Joan O’Keeffe and Anthony P. Moran should be considered as joint senior authors.
Natural Killer Cell Receptor+ T-Lymphocytes in Normal and Helicobacter pylori-Infected Human Gastric Mucosa
Version of Record online: 11 NOV 2008
© 2008 The Authors. Journal compilation © 2008 Blackwell Publishing Ltd
Volume 13, Issue 6, pages 500–505, December 2008
How to Cite
O’Keeffe, J., Gately, C. M., O'Donoghue, Y., Zulquernain, S. A., Stevens, F. M. and Moran, A. P. (2008), Natural Killer Cell Receptor+ T-Lymphocytes in Normal and Helicobacter pylori-Infected Human Gastric Mucosa. Helicobacter, 13: 500–505. doi: 10.1111/j.1523-5378.2008.00641.x
- Issue online: 11 NOV 2008
- Version of Record online: 11 NOV 2008
- Helicobacter pylori;
- gastric mucosa;
- natural killer receptor+ T-cells;
- natural killer T-cells
Background: Helicobacter pylori infection is associated with development of chronic inflammation and infiltration of immune cells into the gastric mucosa. As unconventional T-lymphocytes expressing natural killer cell receptors are considered to play central roles in the immune response against infection, a study investigating their frequencies in normal and H. pylori-infected gastric mucosa was undertaken.
Materials and Methods: Flow cytometry was used to quantify T-cells expressing the natural killer cell markers CD161, CD56, and CD94 in freshly isolated lymphocytes from the epithelial and lamina propria layers of gastric mucosa. Thirteen H. pylori-positive and 24 H. pylori-negative individuals were studied.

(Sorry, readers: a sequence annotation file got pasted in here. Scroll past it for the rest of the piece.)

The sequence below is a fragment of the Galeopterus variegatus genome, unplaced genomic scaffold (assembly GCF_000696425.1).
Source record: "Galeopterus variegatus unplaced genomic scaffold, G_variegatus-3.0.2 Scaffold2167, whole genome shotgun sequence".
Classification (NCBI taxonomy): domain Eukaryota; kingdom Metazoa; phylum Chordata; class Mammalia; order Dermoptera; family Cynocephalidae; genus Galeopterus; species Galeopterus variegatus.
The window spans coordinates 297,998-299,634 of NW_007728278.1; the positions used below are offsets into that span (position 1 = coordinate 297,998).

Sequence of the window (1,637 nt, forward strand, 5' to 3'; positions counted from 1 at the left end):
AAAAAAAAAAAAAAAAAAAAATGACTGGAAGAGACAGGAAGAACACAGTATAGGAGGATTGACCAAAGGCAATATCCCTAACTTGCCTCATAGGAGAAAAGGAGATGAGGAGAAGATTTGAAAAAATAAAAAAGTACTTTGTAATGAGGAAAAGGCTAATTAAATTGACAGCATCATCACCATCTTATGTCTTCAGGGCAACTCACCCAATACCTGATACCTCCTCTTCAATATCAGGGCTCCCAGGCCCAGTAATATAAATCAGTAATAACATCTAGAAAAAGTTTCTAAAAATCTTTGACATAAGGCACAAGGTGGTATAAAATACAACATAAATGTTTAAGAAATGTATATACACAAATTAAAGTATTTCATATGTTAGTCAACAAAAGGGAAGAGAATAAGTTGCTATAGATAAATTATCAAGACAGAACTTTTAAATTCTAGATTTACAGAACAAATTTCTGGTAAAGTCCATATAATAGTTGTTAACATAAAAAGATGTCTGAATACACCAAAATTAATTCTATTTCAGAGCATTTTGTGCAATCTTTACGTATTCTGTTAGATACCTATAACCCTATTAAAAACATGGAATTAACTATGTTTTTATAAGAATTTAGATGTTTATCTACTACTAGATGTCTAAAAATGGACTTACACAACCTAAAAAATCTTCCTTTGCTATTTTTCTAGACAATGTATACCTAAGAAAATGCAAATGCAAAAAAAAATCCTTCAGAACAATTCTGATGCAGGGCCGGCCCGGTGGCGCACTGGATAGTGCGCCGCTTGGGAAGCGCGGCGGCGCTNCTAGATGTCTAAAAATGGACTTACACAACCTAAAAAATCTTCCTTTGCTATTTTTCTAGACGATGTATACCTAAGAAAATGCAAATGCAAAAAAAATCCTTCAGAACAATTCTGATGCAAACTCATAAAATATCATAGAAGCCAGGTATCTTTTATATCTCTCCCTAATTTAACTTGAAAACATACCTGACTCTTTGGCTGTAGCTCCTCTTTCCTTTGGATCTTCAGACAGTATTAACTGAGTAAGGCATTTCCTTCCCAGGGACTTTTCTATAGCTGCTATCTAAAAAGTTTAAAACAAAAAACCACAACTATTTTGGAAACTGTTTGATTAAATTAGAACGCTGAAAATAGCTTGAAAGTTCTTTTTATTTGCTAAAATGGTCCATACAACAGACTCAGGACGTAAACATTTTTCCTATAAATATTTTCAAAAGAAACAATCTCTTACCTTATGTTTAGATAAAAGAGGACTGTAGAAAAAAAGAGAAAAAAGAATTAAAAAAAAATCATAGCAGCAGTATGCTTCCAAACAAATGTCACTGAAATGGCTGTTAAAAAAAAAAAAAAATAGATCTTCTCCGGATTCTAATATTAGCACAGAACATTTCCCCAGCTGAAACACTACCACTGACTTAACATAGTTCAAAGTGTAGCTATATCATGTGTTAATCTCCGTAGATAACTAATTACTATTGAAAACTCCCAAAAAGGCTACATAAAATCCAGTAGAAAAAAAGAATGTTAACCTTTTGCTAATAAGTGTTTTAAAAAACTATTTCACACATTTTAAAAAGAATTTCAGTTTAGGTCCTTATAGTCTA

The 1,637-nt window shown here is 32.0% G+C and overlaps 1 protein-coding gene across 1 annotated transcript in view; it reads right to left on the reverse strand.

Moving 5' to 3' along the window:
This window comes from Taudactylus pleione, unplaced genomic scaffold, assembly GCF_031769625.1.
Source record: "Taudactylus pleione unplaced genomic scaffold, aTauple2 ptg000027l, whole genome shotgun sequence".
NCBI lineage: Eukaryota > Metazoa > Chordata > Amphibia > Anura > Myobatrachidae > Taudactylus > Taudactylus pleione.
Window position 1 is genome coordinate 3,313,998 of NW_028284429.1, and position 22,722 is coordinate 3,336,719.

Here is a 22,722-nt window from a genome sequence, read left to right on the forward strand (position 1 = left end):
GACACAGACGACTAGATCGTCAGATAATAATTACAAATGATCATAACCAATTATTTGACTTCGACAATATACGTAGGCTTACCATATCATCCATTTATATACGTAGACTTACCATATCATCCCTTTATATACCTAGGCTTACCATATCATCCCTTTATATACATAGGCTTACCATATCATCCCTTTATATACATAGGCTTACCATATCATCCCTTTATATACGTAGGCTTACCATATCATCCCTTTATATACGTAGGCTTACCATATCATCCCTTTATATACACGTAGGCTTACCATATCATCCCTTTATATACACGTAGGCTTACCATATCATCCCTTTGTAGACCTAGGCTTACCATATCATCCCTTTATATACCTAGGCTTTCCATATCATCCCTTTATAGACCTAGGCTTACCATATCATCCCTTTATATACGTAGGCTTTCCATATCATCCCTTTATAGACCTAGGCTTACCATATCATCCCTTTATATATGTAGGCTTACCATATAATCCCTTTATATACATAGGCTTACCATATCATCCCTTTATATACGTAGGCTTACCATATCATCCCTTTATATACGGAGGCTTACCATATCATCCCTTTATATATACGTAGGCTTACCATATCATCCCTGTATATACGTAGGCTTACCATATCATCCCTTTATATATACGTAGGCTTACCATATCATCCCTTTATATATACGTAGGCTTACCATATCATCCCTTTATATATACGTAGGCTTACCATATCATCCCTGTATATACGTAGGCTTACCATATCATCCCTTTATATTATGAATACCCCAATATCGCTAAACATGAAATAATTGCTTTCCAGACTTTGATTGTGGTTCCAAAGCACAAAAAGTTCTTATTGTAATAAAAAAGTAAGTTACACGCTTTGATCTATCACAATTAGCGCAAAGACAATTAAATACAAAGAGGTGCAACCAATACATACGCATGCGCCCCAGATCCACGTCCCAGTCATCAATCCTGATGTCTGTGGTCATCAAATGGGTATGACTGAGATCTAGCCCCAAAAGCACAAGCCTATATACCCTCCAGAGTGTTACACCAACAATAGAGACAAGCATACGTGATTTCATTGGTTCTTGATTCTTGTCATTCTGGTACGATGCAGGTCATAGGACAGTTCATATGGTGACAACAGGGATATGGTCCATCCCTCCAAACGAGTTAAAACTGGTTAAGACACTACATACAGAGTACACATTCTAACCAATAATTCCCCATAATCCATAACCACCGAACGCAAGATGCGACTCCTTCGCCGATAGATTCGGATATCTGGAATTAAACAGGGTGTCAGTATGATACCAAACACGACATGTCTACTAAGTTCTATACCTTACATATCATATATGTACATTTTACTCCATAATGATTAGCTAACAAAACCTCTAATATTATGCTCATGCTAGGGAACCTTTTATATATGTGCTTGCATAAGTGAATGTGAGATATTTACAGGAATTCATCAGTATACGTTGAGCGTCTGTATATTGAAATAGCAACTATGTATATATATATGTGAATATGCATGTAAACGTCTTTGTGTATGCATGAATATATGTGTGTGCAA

Results: CD94+ T-cells were the most abundant (up to 40%) natural killer receptor-positive T-cell population in epithelial and lamina propria layers of H. pylori-negative gastric mucosa. CD161+ T-cells accounted for about one-third of all T-cells in both compartments, but the lowest proportion were of CD56+ T-cells. Compared with H. pylori-negative mucosa, in H. pylori-infected mucosa the numbers of CD161+ T-cells were significantly greater (p = .04) in the epithelium, whereas the numbers of CD56+ T-cells were lower (p = .01) in the lamina propria. A minor population (< 2%) of T-cells in both mucosal layers of H. pylori-negative subjects were natural killer T-cells, and whose proportions were not significantly different (p > .05) to those in H. pylori-infected individuals.
Conclusions: The predominance, heterogeneity, and distribution of natural killer cell receptor-positive T-cells at different locations within the gastric mucosa reflects a potential functional role during H. pylori infection and warrants further investigation.